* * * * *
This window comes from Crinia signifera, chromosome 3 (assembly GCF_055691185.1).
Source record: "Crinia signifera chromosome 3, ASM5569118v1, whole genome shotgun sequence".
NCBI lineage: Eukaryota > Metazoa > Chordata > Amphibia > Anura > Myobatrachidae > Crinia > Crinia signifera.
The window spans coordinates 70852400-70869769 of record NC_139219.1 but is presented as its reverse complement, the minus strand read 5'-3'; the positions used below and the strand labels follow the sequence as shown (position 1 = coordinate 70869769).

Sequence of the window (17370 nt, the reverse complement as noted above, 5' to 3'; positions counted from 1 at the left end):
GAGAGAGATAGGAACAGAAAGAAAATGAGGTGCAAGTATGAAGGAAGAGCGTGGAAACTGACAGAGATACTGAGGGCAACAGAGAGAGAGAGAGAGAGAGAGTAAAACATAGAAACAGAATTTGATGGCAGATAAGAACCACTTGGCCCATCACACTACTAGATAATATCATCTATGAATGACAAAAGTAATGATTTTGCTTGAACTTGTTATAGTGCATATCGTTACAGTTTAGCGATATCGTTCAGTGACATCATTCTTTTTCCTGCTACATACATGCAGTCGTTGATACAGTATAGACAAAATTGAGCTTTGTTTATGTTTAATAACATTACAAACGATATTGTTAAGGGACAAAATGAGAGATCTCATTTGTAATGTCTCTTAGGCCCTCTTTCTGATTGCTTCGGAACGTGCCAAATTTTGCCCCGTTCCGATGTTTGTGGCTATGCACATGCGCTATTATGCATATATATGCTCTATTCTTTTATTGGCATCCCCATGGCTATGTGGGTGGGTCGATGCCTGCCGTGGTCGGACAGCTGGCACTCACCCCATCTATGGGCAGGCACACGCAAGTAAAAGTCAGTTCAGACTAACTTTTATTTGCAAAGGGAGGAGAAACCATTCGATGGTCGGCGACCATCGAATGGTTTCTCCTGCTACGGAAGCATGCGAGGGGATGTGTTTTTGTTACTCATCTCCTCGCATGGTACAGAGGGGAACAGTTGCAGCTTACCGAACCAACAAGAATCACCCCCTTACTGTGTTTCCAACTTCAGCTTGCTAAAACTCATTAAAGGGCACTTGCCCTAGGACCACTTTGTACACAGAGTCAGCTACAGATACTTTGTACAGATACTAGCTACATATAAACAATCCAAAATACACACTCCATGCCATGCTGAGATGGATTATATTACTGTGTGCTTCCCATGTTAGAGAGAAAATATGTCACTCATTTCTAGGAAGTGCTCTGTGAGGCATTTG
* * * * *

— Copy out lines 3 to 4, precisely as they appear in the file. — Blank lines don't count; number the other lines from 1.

NCBI lineage: Eukaryota > Metazoa > Chordata > Amphibia > Anura > Myobatrachidae > Crinia > Crinia signifera.
The window spans coordinates 70852400-70869769 of record NC_139219.1 but is presented as its reverse complement, the minus strand read 5'-3'; the positions used below and the strand labels follow the sequence as shown (position 1 = coordinate 70869769).